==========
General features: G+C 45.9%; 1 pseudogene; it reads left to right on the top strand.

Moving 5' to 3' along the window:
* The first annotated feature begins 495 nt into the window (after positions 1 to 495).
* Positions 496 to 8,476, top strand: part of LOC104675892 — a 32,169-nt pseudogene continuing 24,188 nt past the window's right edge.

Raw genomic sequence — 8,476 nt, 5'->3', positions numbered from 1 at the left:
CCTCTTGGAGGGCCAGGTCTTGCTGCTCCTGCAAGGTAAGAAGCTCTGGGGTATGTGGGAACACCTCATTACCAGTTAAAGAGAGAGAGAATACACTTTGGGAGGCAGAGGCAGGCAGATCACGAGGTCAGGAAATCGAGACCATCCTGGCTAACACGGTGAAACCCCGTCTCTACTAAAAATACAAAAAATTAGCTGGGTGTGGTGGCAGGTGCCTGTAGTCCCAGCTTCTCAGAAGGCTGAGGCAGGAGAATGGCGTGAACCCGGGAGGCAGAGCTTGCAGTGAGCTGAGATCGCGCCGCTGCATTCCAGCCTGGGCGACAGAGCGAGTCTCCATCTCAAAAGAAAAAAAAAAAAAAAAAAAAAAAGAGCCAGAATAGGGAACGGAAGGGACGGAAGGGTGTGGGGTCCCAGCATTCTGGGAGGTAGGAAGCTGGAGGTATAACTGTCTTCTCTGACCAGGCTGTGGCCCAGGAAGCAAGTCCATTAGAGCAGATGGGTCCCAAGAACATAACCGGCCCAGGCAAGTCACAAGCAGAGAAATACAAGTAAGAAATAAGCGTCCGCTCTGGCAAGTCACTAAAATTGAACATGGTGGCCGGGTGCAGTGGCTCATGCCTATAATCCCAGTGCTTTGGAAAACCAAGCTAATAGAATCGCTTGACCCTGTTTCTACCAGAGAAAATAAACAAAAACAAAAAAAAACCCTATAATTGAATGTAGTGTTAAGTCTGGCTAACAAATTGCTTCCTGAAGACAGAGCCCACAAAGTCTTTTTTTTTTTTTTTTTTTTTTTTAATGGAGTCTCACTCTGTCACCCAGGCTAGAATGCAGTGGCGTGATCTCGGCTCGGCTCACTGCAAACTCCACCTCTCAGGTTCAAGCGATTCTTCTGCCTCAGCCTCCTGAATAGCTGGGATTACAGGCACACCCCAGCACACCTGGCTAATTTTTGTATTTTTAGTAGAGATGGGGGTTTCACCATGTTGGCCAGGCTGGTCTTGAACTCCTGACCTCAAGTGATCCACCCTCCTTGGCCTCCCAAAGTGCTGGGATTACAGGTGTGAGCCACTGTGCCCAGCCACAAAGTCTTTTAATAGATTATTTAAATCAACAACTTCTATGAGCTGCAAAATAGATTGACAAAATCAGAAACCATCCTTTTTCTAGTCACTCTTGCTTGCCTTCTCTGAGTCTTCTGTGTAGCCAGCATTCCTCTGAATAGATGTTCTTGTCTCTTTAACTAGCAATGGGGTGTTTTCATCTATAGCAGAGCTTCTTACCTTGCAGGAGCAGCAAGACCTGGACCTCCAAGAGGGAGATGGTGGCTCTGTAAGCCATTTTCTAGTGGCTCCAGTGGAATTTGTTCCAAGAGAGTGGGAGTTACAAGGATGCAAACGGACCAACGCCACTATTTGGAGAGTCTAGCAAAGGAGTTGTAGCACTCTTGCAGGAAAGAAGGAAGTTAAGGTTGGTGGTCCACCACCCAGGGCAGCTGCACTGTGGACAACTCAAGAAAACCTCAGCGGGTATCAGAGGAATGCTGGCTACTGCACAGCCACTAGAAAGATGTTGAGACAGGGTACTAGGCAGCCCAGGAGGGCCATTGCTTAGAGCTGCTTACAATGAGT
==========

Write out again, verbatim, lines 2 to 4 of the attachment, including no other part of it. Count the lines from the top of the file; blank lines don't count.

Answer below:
Moving 5' to 3' along the window:
* The first annotated feature begins 495 nt into the window (after positions 1 to 495).
* Positions 496 to 8,476, top strand: part of LOC104675892 — a 32,169-nt pseudogene continuing 24,188 nt past the window's right edge.